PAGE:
Alan and Lois were always grateful for my advice, and Lois never forgot. A few years before the pandemic, I had the occasion to visit Baltimore. I reached out to Jeff to say that I would like to visit him and hopefully see Lois.
He welcomed me and said that Lois, who was dealing with an illness, wanted to see me. Jeff arranged for us to have lunch. It was so nice to see her. I teased her and said she should have retired earlier to smell the roses. She looked at me and laughed, “Look who is talking.”
It was people like the Elkins that built our business. I can write this from our experience with these incredibly special people. I reached out to Jeff and asked him share what he learned from his mom. This was his response:
“Alan & Lois Elkin were such a package deal that most of my comments apply to both. Growing up in a house where my parents were equal partners in a young business meant the lines between business and family were blurred at times, but that was not a bad thing. From my earliest memories, I learned a value system that I treasure to this day and aspire to perpetuate to my kids and beyond. They taught me how to treat people…all people. Employees and customers were the reason for our existence. In addition, going back to the blurred lines, they taught me how to treat and respect a spouse and/or business partner. Everything that they taught, they did so through role modeling.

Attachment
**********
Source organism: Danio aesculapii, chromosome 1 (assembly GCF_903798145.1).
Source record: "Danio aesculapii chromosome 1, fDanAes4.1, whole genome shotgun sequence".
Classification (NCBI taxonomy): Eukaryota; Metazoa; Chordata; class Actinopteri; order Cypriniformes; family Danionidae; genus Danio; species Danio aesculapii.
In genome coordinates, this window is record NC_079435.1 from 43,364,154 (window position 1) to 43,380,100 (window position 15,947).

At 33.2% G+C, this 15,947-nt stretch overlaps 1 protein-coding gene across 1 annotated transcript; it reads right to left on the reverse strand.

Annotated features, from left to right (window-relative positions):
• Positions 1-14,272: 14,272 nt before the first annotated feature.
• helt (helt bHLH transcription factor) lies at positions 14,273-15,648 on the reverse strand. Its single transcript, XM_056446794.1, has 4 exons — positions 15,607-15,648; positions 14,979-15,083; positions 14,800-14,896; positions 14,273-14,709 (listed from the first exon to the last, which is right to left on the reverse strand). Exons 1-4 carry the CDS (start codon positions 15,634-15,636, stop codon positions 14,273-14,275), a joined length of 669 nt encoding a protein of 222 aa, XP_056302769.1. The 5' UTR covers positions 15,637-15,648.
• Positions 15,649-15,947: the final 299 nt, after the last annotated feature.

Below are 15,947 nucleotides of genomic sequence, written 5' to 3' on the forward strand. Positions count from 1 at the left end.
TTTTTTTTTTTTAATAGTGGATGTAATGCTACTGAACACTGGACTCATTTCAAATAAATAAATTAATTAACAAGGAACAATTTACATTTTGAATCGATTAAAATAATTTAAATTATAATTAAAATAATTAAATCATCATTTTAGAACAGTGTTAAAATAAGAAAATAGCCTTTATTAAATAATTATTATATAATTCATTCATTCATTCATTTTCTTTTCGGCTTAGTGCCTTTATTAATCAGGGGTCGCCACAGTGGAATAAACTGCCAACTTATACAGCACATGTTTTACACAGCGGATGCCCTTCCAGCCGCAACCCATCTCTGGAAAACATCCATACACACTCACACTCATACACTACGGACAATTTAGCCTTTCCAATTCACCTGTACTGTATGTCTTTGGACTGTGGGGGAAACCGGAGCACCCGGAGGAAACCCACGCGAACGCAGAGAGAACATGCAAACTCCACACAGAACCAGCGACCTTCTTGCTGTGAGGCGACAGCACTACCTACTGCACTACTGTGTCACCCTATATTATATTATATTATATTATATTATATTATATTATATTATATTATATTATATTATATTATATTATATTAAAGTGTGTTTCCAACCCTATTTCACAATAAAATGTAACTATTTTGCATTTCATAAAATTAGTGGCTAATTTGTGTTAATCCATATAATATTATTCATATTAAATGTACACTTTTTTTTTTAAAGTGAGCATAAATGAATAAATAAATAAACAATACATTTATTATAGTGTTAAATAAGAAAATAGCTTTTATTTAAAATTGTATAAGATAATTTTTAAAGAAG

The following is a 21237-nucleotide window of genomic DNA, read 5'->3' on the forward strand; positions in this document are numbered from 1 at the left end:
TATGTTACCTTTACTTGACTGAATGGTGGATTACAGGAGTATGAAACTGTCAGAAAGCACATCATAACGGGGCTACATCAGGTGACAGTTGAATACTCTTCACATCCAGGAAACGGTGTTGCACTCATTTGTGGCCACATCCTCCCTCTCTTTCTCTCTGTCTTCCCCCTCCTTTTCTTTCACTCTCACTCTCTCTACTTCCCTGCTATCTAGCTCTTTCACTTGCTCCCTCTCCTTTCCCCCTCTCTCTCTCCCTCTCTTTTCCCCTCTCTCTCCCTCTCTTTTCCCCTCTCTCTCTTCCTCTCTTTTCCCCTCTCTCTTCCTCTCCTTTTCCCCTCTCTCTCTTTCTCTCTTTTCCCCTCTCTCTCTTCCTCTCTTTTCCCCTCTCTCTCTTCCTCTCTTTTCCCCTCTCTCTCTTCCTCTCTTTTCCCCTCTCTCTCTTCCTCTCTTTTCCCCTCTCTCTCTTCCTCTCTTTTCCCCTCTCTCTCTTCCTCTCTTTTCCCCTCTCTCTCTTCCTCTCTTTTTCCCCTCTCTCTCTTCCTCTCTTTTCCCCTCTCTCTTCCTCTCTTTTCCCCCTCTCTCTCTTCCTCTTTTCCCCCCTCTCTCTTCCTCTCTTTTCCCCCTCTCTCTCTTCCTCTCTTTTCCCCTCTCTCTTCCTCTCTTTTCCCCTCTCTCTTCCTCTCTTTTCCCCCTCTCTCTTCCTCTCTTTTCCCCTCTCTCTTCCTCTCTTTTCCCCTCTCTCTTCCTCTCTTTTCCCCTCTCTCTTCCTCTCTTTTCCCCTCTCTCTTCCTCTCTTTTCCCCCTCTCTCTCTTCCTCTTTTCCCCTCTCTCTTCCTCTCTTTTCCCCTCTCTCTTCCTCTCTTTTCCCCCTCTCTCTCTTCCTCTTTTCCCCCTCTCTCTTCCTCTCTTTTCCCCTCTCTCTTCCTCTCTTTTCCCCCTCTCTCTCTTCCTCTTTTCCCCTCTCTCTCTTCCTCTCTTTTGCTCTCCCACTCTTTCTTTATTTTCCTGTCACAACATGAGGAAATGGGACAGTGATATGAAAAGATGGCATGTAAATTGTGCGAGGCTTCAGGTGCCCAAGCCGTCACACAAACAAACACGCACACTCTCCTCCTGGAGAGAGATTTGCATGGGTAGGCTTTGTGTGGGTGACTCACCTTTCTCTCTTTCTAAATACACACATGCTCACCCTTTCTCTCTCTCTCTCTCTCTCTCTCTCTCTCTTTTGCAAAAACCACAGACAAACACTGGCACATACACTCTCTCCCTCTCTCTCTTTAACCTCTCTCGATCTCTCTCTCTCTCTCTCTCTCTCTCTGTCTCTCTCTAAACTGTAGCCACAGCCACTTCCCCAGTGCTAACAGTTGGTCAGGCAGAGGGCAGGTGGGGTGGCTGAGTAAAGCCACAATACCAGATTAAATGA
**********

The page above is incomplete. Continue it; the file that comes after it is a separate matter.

I also learned more about business at the dinner table than at four years of business school!
When not working, they shared a love for travel. As we all know, our industry gave them the gift of seeing so much of the world.
Following my father’s death in 2017 and even after suffering a debilitating stroke three months later, my mother taught me about strength and resilience in the face of enormous adversity. Although her last five years were more difficult than most people could ever endure, she found meaning and value in life and did so on her terms.”
The Elkins did what all successful dealers figured out. They created companies focused on providing optimum customer service because the initial products they sold were problematic. Their customers learned they had nothing to worry about when buying new products from the Elkins as they could be counted on providing excellent service. Advanced Business Solutions remains a well-respected business, representing Ricoh and Canon. In our 37th Annual Dealer Survey, it was 20th in total revenue out of the 380 dealers that participated.
Successful entrepreneurs like Lois and Alan Elkin are one of the reasons I wanted to build a business around the dealer channel. Those that were successful never quit and managed all types of crisis situations, such as addressing interest rates of 23% in the 1980s. They always made it look easy, and the Elkins were no exception.